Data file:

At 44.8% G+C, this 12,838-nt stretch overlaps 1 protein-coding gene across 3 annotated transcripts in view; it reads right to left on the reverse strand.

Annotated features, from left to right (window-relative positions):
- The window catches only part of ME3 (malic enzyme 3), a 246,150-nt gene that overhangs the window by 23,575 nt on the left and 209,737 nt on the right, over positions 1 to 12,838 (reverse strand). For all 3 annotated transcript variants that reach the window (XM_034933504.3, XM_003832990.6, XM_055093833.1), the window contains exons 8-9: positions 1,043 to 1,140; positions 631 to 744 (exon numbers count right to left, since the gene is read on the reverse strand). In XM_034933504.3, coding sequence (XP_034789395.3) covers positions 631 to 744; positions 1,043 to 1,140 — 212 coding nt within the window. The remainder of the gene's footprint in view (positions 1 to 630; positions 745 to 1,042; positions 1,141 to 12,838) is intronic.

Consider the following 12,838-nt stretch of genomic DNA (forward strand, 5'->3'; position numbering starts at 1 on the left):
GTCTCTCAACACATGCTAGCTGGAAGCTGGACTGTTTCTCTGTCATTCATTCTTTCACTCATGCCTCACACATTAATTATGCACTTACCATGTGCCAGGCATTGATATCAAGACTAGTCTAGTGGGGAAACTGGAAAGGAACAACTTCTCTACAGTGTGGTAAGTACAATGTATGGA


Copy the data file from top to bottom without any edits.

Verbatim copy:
At 44.8% G+C, this 12,838-nt stretch overlaps 1 protein-coding gene across 3 annotated transcripts in view; it reads right to left on the reverse strand.

Annotated features, from left to right (window-relative positions):
- The window catches only part of ME3 (malic enzyme 3), a 246,150-nt gene that overhangs the window by 23,575 nt on the left and 209,737 nt on the right, over positions 1 to 12,838 (reverse strand). For all 3 annotated transcript variants that reach the window (XM_034933504.3, XM_003832990.6, XM_055093833.1), the window contains exons 8-9: positions 1,043 to 1,140; positions 631 to 744 (exon numbers count right to left, since the gene is read on the reverse strand). In XM_034933504.3, coding sequence (XP_034789395.3) covers positions 631 to 744; positions 1,043 to 1,140 — 212 coding nt within the window. The remainder of the gene's footprint in view (positions 1 to 630; positions 745 to 1,042; positions 1,141 to 12,838) is intronic.

Consider the following 12,838-nt stretch of genomic DNA (forward strand, 5'->3'; position numbering starts at 1 on the left):
GTCTCTCAACACATGCTAGCTGGAAGCTGGACTGTTTCTCTGTCATTCATTCTTTCACTCATGCCTCACACATTAATTATGCACTTACCATGTGCCAGGCATTGATATCAAGACTAGTCTAGTGGGGAAACTGGAAAGGAACAACTTCTCTACAGTGTGGTAAGTACAATGTATGGA